Instances of inefficient behaviour in nearly 97% of delayed cases: report2 min read . Updated: 31 Mar 2017, 12:29 PM IST
A report by Vidhi Centre for Legal Policy found that court-side inefficiencies included insufficient time being given to a case for hearing or absence of a judge
New Delhi: With the backlog of pending cases mounting each day, the problem of judicial delay is one that the Indian judicial system is constantly grappling with.
More often than not, judicial delay is attributed to failure to achieve a full-strength judiciary, lack of embracing technology and judicial inefficiency.
Vidhi Centre for Legal Policy, an independent legal policy and advisory group, has now sought to demonstrate a link between inefficiencies in court functioning and those exhibited by counsel which results in case delays in the Delhi high court (DHC).
In a report titled, ‘Inefficiency and Judicial Delay- New Insights from the Delhi high court’, Vidhi Centre has analyzed 8,086 individual orders in 1,129 cases filed between 2011 and 2015 in the DHC across eight case types.
The cases studied were a representative sample of all cases in the eight selected case types filed in 2011-2015 in the DHC, totaling 121,245 cases which would be a significant indicator of the state of functioning of the Delhi high court. A total of 202,595 cases were filed between 2011 and 2015.
While identifying causes for delay, the report noted that ‘delay’ and ‘pendency,’ which are often refused interchangeably, were not the same. The report found instances of inefficient behaviour in nearly 97% of delayed cases and identified the types of inefficiency that affected cases most often: adjournments, and the absence of counsel and judges.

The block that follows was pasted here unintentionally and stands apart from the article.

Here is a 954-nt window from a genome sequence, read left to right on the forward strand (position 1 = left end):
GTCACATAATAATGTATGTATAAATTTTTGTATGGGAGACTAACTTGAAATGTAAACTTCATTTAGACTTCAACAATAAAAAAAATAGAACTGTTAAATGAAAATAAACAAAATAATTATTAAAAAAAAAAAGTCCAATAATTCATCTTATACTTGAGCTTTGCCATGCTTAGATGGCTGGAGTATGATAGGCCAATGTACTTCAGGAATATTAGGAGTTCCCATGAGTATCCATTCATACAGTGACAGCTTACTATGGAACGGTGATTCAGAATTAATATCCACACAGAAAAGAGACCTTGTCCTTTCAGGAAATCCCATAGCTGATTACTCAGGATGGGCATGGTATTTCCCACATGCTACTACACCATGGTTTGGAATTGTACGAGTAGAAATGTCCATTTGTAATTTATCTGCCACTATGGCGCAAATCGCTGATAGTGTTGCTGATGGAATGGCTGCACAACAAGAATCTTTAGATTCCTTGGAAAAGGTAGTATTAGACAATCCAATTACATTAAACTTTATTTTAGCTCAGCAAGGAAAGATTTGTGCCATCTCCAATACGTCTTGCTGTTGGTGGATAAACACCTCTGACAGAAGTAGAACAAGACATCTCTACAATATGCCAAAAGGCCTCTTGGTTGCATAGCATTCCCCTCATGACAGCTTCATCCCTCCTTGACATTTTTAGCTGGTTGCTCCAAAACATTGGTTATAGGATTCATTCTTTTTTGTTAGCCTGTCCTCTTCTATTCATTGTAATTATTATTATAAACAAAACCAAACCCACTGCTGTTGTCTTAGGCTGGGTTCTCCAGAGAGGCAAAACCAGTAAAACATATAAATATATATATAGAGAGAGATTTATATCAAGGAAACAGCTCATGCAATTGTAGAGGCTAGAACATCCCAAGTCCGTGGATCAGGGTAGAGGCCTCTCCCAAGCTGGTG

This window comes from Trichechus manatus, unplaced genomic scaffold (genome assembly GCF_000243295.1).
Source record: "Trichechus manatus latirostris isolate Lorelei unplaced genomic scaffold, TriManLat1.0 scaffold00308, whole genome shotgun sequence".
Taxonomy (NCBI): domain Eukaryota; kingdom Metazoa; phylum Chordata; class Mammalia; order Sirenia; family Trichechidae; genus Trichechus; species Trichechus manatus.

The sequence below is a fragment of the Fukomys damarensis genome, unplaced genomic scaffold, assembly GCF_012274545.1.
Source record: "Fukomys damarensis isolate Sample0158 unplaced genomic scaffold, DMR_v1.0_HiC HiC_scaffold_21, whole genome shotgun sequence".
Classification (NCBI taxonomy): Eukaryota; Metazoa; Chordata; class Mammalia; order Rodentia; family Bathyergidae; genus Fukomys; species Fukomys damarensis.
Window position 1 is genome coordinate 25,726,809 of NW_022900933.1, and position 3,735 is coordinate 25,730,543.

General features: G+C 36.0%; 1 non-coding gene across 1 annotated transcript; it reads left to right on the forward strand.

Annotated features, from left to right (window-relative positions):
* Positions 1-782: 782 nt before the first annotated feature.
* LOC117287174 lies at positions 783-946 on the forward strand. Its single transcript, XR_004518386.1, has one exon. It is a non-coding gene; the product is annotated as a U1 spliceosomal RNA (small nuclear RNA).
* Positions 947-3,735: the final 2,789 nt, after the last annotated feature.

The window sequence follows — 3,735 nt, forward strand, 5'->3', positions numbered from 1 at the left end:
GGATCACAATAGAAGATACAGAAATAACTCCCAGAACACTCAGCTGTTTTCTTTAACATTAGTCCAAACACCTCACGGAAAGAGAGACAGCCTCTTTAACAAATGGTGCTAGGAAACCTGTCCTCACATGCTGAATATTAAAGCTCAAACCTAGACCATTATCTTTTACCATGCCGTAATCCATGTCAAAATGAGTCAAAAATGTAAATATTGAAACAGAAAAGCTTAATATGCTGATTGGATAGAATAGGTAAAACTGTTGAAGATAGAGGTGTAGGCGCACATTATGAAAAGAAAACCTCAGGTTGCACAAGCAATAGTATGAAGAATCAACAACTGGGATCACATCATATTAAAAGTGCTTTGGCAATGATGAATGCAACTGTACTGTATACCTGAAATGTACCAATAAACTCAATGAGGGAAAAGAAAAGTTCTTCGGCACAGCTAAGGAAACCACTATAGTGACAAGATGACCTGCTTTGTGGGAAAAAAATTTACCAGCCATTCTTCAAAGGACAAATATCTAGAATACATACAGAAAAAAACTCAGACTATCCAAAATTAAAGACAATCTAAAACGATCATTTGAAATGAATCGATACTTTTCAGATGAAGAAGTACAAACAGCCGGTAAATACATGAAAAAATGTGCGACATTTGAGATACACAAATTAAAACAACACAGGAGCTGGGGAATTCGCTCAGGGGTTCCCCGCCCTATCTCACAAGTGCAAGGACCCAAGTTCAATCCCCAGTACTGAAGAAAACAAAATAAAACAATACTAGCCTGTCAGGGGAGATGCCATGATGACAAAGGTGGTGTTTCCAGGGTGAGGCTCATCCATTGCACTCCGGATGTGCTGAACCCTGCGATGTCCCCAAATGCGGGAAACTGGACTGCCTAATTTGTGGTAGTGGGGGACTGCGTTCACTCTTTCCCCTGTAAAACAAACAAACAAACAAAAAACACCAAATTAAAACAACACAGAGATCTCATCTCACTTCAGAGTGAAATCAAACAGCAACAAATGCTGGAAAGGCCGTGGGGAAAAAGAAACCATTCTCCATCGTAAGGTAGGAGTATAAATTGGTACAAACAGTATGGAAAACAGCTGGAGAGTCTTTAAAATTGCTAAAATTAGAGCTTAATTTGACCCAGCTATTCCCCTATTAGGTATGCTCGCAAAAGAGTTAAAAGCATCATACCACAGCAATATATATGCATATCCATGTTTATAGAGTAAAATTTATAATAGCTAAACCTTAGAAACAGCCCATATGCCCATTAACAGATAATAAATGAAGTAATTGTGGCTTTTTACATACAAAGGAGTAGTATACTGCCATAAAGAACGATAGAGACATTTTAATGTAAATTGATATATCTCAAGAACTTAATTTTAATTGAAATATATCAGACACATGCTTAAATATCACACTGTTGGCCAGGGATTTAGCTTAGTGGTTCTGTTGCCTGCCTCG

Among these, court-side inefficiencies included insufficient time being given to a case for hearing or absence of a judge. counsel/litigant-side inefficiencies saw absence or repeatedly asking for time by the counsel. In comparison, it was recorded that court-side inefficiencies far outweighed counsel/litigant–side inefficiencies.
Adjournments, in particular, occur in alarming proportions in delayed cases. 91% of delayed cases involved at least one adjournment, and 70% involved more than three. In total, inefficiencies attributable to the counsel made up for 80% of all inefficient behaviour, whereas inefficiencies attributable to the court made up for 20%.
Further, the frequency of counsel seeking time and remaining absent reach disturbingly high thresholds in delayed cases, occurring multiple times within the same case. Out of all delayed cases, counsel sought time more than thrice per case in almost 70% of cases, and more than six times per case in nearly 30% of cases. Counsel remained absent more than once in nearly 40% of delayed cases.
To address repeated adjournments, it was suggested that some limit for the number of adjournments per case be maintained by the court or cost be imposed for excessive adjournments.